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The Villages
Sunday, April 14, 2024

Graduation day celebrated for service dogs who will assist veterans in need

Four veterans who had incurred life-changing disabilities during their military service now have new leases-on-life as they received specially-trained service dogs during official graduation ceremonies Saturday at the American Legion Post 347.

One of the dogs, Sarge, had been sponsored by Villagers For Veterans and was presented to Marine Sergeant Kevin St. Amant. 

Marie Bogdonoff, Villagers For Veterans president, greets Sarge and his new best friend Kevin St. Amant.

“This is our first dog to graduate from the two-year-long program conducted by Patriot Service Dogs (PSD) in Belleview,” explained Marie Bogdonoff, founder and president of Villagers For Veterans.  “We also are underwriting the training of four others dogs.  We hope to present two each for the next two years to other deserving veterans.”

Patriot Service Dogs provides active duty and honorably discharged veterans who have disabilities from conditions such as Post Traumatic Stress Disorder, mobility incapacities, traumatic brain injuries, or loss of a limb.

Volunteers of the PSD and the Dynamic Dog Club serving as hosts, from left, Roz Wenrich, Pat Stafford, Susan Parks, Joyce Wichie, Jan Gracely and Nancy Behr.

The non-profit organization partnered with Florida’s Department of Corrections to conduct the extensive training program at the Lowell Correctional Institute — a women’s prison, in Marion County. The initiative, Women Offering Obedience and Friendship started in 2011.

Five dogs undergo an eight-week course in basic commands conducted by specially-selected inmates in anticipation of their adoption.  PSD reports that all of its pups are placed in “forever” homes.

Other dogs are chosen for PSD’s Patriot Dogs In-Training Progam.  WOOF volunteers, following PSD guidelines, are responsible for the dogs’ total training and around-the-clock care.

During weekends, the dogs are placed in volunteer homes to provide socialization and expose them to real-world experiences, such as riding in cars or going to restaurants and stores. Many of these volunteer “raisers” are Villagers arranged by Villagers For Veterans.

Prior to graduation, the dogs are matched to applicants’ specific disabilities.

St. Amant already has been benefiting from his new friend.

“This has been an awesome experience. I now have a partner in life,” he said.  “Sarge has been a great asset and has given me the physical abilities to do what I can’t, and the emotional support that I need.”

Villagers for Veterans is responsible for all the dog’s expenses, such as food and medications. It also pays for the veteran’s travel expenses to Belleview to undergo familiarization and training. The total is around $5,000.

Because PSD relies on community volunteers and the inmates, and accepts donated dogs, the fees are considerably less than the $15,000 to $20,000 fees charged by other training programs.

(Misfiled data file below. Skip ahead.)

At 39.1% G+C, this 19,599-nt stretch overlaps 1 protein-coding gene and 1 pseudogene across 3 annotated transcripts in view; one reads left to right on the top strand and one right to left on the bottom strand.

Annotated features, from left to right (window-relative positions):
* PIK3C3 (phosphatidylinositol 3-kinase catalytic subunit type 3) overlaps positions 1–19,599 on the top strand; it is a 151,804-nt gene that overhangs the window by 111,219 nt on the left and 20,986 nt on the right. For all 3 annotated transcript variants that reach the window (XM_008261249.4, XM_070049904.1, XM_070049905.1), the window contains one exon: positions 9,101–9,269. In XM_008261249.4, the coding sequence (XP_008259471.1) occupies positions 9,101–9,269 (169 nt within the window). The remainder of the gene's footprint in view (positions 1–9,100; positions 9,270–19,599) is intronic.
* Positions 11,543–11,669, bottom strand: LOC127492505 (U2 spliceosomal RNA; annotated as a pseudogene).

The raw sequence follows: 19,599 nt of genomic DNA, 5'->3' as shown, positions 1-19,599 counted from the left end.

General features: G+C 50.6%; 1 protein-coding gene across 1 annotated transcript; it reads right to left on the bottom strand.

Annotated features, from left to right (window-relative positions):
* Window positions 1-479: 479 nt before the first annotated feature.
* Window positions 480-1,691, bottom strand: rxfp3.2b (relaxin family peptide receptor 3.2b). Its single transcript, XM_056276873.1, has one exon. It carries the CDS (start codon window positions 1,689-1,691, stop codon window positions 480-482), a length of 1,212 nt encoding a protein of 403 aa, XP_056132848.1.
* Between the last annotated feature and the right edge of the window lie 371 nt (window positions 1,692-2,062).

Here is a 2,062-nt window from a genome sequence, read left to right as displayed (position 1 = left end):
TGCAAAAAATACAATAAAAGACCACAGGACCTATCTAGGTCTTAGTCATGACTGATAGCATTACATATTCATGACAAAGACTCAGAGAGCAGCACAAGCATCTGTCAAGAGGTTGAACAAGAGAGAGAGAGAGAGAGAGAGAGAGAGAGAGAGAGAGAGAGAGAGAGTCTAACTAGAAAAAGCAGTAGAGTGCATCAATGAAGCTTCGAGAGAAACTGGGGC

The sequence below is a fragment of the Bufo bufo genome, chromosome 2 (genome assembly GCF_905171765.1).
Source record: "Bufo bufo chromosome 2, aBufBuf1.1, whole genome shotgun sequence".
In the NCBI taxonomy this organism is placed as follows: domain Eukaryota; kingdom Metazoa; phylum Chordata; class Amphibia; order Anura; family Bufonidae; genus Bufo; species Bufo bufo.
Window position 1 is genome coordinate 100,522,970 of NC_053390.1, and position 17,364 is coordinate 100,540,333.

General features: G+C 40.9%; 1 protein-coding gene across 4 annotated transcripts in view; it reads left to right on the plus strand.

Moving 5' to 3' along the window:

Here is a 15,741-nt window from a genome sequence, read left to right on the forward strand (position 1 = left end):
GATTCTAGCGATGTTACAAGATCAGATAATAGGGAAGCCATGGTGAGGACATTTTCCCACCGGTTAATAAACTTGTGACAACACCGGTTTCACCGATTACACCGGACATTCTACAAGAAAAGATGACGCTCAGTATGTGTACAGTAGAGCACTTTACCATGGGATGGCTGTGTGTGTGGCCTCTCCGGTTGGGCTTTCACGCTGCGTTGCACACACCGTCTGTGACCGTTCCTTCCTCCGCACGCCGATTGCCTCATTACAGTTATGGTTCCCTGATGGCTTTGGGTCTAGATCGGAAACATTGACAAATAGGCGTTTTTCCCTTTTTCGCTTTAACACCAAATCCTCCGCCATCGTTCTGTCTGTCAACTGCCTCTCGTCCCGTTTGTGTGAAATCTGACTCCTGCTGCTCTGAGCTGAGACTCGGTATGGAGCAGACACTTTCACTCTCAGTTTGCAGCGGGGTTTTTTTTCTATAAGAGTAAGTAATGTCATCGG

One of the ceremony’s speakers was Army Green Beret Brian Anderson, who talked about his 36-months of wartime experiences in Afghanistan’s Kandahar Province, and now his appreciation for his service dog, Hero, that he had received due to a war-related nervous breakdown.

Three recipients of the PSD service dogs are Brian Anderson, Mike Morales and Deborah Franz with Hero, Hawkeye and Cordelia.

“People look at you and think that you’re ‘normal,’ but they don’t know the mental fog that you’re in and the pressure you’re under,” he explained.  “Hero has given me support so I can return to being with my family.”  

He also spoke about his Army budy Mike Morales, who had just received Hawkeye.  

“Mike was hit by a RPG (rocket propelled grenade) in 2014.  With severe head injuries, he was flown to Walter Reed Hosptial, where they didn’t expect him to live. Now, he has a titanium plate in his head — so I say, ‘he’s half man – half robot.'” 

The program emcee was Julie Sanderson, PSD’s CEO and co-founder.  

“I am more than overwhelmed by the Villagers’ generosity and support. In the past, we would have 60-70 people at our graduations. Today, we’re expecting a capacity crowd of 350,” she said. “Just tell us whatever you need. There has been an abundance of love.”

The impact of this WOOF program has been noticeably felt by all those involved.

“This has been a great opportunity for inmates to start over with their lives and possibly start new careers,” Bogdoff said. “As importantly four veterans, who had incurred life-changing disabilities because of their military service, also can begin their lives again. The Villagers For Veterans board and I are delighted to realize how our members’ efforts are being realized.”

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